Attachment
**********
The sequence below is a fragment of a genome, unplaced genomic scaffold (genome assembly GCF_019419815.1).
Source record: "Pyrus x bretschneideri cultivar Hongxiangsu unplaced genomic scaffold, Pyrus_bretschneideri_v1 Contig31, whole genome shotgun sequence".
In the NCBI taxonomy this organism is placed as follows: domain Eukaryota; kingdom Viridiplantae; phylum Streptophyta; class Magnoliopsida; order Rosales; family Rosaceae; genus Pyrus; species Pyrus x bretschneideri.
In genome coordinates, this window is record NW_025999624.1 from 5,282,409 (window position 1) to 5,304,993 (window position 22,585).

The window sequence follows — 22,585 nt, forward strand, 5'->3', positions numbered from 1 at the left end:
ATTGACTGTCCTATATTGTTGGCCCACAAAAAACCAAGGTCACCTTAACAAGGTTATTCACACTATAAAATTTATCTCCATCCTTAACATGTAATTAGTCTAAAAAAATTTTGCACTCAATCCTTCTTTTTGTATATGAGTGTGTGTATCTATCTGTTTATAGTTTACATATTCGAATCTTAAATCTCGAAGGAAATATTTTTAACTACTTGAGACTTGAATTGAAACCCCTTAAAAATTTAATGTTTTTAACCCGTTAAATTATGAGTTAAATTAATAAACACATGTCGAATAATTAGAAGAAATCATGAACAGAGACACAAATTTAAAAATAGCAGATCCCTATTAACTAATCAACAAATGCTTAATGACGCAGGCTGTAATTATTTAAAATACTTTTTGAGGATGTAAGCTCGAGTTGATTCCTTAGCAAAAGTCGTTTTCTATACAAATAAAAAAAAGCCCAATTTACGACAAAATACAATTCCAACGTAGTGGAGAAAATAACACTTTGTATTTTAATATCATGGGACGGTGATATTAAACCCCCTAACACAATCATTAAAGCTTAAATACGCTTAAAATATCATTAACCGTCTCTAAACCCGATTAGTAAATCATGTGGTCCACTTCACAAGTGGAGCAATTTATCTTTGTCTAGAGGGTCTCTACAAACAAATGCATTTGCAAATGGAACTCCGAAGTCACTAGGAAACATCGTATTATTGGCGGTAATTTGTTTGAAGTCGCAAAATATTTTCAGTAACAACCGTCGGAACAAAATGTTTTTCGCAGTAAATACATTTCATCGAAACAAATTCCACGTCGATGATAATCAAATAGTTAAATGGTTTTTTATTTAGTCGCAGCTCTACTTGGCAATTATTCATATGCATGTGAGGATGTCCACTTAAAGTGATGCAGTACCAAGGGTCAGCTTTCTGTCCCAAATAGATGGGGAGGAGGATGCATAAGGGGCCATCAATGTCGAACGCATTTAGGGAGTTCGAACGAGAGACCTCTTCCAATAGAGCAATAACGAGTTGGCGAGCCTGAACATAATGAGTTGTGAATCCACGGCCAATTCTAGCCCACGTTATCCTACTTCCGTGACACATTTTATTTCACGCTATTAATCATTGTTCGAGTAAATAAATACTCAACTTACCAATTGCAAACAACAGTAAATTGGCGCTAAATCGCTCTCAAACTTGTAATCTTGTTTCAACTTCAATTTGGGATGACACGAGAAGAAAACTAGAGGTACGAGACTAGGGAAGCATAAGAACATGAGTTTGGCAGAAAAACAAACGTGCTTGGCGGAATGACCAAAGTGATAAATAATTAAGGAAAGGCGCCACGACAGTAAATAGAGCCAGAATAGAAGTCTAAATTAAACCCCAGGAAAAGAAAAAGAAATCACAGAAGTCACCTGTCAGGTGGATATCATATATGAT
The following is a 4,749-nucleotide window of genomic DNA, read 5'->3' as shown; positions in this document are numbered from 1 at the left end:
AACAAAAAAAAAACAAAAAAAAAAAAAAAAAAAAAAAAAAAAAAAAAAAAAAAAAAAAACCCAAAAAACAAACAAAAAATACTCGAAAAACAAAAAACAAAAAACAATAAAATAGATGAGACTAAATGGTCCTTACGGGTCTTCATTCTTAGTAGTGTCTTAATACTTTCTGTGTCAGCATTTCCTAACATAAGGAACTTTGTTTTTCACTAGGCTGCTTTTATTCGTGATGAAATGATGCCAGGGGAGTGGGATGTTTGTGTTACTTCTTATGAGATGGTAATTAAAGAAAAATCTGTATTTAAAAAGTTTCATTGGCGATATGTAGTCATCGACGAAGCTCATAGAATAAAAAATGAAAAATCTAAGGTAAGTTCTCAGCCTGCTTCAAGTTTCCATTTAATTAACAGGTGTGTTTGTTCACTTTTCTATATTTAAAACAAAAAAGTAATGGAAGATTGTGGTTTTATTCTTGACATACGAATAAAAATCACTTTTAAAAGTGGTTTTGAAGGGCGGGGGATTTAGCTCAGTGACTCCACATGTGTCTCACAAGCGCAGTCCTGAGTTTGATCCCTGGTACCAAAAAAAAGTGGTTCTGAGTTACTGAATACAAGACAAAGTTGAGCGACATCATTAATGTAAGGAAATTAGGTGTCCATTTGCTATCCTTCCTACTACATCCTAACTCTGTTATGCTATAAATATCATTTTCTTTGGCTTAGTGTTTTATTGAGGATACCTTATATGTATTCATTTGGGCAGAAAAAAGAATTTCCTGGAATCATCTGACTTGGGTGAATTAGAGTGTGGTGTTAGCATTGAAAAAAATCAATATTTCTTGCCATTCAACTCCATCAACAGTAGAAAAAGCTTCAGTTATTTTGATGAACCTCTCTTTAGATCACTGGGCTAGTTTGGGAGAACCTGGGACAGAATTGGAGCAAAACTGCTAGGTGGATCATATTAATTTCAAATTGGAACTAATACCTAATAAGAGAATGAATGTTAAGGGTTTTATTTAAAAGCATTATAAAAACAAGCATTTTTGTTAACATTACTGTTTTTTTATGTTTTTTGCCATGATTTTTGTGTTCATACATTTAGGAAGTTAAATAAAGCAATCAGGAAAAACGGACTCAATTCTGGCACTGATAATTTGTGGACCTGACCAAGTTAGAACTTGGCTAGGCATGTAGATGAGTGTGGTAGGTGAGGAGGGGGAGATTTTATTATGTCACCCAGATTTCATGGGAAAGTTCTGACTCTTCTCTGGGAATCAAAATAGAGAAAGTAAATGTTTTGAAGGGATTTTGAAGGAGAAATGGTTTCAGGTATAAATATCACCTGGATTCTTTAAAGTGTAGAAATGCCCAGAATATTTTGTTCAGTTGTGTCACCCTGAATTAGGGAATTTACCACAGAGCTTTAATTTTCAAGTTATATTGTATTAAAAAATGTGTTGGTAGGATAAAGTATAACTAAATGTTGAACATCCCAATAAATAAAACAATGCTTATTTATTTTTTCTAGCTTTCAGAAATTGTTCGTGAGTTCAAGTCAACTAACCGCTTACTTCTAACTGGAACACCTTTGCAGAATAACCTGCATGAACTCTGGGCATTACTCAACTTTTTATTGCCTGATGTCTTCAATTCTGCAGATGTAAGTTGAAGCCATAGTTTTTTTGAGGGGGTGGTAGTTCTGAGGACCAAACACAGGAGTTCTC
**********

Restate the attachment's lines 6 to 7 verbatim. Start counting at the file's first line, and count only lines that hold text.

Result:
ATTGACTGTCCTATATTGTTGGCCCACAAAAAACCAAGGTCACCTTAACAAGGTTATTCACACTATAAAATTTATCTCCATCCTTAACATGTAATTAGTCTAAAAAAATTTTGCACTCAATCCTTCTTTTTGTATATGAGTGTGTGTATCTATCTGTTTATAGTTTACATATTCGAATCTTAAATCTCGAAGGAAATATTTTTAACTACTTGAGACTTGAATTGAAACCCCTTAAAAATTTAATGTTTTTAACCCGTTAAATTATGAGTTAAATTAATAAACACATGTCGAATAATTAGAAGAAATCATGAACAGAGACACAAATTTAAAAATAGCAGATCCCTATTAACTAATCAACAAATGCTTAATGACGCAGGCTGTAATTATTTAAAATACTTTTTGAGGATGTAAGCTCGAGTTGATTCCTTAGCAAAAGTCGTTTTCTATACAAATAAAAAAAAGCCCAATTTACGACAAAATACAATTCCAACGTAGTGGAGAAAATAACACTTTGTATTTTAATATCATGGGACGGTGATATTAAACCCCCTAACACAATCATTAAAGCTTAAATACGCTTAAAATATCATTAACCGTCTCTAAACCCGATTAGTAAATCATGTGGTCCACTTCACAAGTGGAGCAATTTATCTTTGTCTAGAGGGTCTCTACAAACAAATGCATTTGCAAATGGAACTCCGAAGTCACTAGGAAACATCGTATTATTGGCGGTAATTTGTTTGAAGTCGCAAAATATTTTCAGTAACAACCGTCGGAACAAAATGTTTTTCGCAGTAAATACATTTCATCGAAACAAATTCCACGTCGATGATAATCAAATAGTTAAATGGTTTTTTATTTAGTCGCAGCTCTACTTGGCAATTATTCATATGCATGTGAGGATGTCCACTTAAAGTGATGCAGTACCAAGGGTCAGCTTTCTGTCCCAAATAGATGGGGAGGAGGATGCATAAGGGGCCATCAATGTCGAACGCATTTAGGGAGTTCGAACGAGAGACCTCTTCCAATAGAGCAATAACGAGTTGGCGAGCCTGAACATAATGAGTTGTGAATCCACGGCCAATTCTAGCCCACGTTATCCTACTTCCGTGACACATTTTATTTCACGCTATTAATCATTGTTCGAGTAAATAAATACTCAACTTACCAATTGCAAACAACAGTAAATTGGCGCTAAATCGCTCTCAAACTTGTAATCTTGTTTCAACTTCAATTTGGGATGACACGAGAAGAAAACTAGAGGTACGAGACTAGGGAAGCATAAGAACATGAGTTTGGCAGAAAAACAAACGTGCTTGGCGGAATGACCAAAGTGATAAATAATTAAGGAAAGGCGCCACGACAGTAAATAGAGCCAGAATAGAAGTCTAAATTAAACCCCAGGAAAAGAAAAAGAAATCACAGAAGTCACCTGTCAGGTGGATATCATATATGAT
The following is a 4,749-nucleotide window of genomic DNA, read 5'->3' as shown; positions in this document are numbered from 1 at the left end: